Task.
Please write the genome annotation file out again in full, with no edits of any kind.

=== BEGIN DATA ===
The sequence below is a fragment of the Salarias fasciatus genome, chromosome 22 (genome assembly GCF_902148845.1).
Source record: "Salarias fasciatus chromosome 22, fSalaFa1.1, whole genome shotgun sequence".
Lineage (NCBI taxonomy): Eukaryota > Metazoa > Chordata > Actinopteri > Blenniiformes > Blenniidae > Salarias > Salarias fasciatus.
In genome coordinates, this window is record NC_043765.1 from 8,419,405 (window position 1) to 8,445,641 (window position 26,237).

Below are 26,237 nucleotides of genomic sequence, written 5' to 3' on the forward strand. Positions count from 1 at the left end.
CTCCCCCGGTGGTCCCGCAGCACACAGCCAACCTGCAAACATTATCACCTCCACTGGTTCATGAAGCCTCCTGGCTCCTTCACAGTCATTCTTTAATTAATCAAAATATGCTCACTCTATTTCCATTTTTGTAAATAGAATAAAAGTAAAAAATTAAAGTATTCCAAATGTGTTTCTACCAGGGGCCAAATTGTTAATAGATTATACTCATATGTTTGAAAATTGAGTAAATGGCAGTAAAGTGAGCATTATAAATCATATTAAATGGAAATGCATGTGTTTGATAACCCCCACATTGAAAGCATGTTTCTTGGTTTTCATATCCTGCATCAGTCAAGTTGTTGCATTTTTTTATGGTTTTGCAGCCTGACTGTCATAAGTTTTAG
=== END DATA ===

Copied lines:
The sequence below is a fragment of the Salarias fasciatus genome, chromosome 22 (genome assembly GCF_902148845.1).
Source record: "Salarias fasciatus chromosome 22, fSalaFa1.1, whole genome shotgun sequence".
Lineage (NCBI taxonomy): Eukaryota > Metazoa > Chordata > Actinopteri > Blenniiformes > Blenniidae > Salarias > Salarias fasciatus.
In genome coordinates, this window is record NC_043765.1 from 8,419,405 (window position 1) to 8,445,641 (window position 26,237).

Below are 26,237 nucleotides of genomic sequence, written 5' to 3' on the forward strand. Positions count from 1 at the left end.
CTCCCCCGGTGGTCCCGCAGCACACAGCCAACCTGCAAACATTATCACCTCCACTGGTTCATGAAGCCTCCTGGCTCCTTCACAGTCATTCTTTAATTAATCAAAATATGCTCACTCTATTTCCATTTTTGTAAATAGAATAAAAGTAAAAAATTAAAGTATTCCAAATGTGTTTCTACCAGGGGCCAAATTGTTAATAGATTATACTCATATGTTTGAAAATTGAGTAAATGGCAGTAAAGTGAGCATTATAAATCATATTAAATGGAAATGCATGTGTTTGATAACCCCCACATTGAAAGCATGTTTCTTGGTTTTCATATCCTGCATCAGTCAAGTTGTTGCATTTTTTTATGGTTTTGCAGCCTGACTGTCATAAGTTTTAG